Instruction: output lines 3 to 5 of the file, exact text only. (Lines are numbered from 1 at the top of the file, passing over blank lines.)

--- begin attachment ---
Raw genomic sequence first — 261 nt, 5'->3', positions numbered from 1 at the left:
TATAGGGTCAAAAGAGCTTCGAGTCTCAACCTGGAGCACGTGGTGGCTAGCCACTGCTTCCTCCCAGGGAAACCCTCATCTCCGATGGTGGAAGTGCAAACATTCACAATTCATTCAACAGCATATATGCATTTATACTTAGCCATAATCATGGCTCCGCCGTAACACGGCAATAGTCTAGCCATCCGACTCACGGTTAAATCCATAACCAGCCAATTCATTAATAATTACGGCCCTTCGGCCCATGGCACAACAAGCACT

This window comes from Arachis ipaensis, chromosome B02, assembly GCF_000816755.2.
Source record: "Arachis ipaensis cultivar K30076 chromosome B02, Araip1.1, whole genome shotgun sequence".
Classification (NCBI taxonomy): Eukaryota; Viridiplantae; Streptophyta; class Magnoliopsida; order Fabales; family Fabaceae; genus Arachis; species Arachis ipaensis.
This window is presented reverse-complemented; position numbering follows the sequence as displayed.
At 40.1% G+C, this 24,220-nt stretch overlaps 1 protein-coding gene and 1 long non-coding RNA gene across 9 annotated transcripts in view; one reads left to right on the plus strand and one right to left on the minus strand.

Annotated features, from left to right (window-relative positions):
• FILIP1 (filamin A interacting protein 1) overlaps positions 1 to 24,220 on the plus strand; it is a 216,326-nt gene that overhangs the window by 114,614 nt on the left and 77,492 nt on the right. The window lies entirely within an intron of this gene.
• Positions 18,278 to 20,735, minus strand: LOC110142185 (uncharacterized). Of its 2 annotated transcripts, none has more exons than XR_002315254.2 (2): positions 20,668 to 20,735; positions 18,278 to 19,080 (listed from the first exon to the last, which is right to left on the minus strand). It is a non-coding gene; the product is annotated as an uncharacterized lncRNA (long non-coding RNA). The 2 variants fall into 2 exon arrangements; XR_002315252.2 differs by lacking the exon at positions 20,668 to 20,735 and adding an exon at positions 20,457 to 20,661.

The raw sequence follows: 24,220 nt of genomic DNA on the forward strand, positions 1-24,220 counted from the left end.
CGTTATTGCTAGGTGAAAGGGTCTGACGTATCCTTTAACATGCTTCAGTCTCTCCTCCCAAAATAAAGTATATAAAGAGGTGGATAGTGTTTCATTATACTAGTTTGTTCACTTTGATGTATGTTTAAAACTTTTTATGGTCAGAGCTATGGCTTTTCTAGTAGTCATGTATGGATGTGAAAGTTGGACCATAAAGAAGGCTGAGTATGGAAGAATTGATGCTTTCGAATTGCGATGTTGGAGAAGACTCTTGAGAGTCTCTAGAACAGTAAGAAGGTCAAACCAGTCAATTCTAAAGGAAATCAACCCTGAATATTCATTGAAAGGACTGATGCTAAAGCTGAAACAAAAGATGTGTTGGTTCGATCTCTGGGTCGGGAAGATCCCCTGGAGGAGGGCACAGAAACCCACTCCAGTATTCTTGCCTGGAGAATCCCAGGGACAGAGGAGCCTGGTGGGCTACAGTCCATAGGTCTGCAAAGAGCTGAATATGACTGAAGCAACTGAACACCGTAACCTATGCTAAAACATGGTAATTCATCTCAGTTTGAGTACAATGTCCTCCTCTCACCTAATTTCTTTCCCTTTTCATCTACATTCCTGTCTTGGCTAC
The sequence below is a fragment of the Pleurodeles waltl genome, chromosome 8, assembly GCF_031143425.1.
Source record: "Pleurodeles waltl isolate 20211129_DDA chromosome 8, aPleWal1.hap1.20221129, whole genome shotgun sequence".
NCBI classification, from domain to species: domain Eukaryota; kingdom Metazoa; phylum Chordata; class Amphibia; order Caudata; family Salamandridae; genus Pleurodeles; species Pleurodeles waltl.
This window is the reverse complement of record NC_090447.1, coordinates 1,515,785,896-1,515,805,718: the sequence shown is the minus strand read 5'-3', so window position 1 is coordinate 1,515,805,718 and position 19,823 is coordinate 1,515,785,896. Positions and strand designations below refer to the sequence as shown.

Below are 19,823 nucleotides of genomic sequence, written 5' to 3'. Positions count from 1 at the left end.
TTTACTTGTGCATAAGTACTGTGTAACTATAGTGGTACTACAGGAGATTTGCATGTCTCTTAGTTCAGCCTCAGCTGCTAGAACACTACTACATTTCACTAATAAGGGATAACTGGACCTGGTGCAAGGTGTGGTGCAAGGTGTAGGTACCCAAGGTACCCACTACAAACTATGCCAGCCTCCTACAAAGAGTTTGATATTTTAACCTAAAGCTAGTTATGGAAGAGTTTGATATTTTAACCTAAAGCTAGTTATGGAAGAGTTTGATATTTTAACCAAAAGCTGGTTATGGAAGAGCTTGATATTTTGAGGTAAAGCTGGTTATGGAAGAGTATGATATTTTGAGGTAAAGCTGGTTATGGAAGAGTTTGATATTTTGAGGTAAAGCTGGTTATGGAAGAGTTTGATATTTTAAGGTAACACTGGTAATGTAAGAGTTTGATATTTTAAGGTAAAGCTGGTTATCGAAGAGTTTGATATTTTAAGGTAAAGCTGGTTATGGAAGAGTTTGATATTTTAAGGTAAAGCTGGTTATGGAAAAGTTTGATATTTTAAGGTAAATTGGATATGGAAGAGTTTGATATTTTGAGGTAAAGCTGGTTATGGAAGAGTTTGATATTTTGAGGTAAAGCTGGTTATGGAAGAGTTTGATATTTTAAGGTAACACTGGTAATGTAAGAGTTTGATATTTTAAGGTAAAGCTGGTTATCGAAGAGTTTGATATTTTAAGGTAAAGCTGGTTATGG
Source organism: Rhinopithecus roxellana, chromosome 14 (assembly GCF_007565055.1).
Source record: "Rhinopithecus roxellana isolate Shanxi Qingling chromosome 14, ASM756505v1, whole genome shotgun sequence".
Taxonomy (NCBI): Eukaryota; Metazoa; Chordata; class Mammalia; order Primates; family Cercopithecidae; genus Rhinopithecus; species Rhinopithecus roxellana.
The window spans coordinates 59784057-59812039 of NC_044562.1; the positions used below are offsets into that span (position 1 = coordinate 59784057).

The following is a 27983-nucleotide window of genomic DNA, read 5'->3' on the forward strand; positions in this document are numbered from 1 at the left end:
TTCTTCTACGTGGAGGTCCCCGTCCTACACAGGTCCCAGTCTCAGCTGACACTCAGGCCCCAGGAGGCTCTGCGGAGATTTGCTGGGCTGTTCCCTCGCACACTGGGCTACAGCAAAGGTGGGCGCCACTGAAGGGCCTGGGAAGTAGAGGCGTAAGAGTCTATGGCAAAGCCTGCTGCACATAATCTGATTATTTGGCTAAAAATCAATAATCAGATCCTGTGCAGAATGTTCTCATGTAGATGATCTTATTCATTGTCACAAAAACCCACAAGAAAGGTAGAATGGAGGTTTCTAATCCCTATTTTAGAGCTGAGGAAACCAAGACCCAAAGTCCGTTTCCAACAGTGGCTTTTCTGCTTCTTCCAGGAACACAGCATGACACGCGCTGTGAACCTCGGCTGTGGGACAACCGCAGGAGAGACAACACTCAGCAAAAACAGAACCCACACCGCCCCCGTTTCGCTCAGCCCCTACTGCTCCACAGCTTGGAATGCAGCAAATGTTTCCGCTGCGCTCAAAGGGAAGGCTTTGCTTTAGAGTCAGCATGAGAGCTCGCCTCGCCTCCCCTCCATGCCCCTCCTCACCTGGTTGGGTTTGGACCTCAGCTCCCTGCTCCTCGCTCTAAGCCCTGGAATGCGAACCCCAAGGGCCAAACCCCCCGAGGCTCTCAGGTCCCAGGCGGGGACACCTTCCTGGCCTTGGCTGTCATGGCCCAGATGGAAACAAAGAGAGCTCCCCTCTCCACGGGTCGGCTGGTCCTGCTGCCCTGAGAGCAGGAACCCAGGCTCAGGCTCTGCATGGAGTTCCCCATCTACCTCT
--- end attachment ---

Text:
This window comes from Arachis ipaensis, chromosome B02, assembly GCF_000816755.2.
Source record: "Arachis ipaensis cultivar K30076 chromosome B02, Araip1.1, whole genome shotgun sequence".
Classification (NCBI taxonomy): Eukaryota; Viridiplantae; Streptophyta; class Magnoliopsida; order Fabales; family Fabaceae; genus Arachis; species Arachis ipaensis.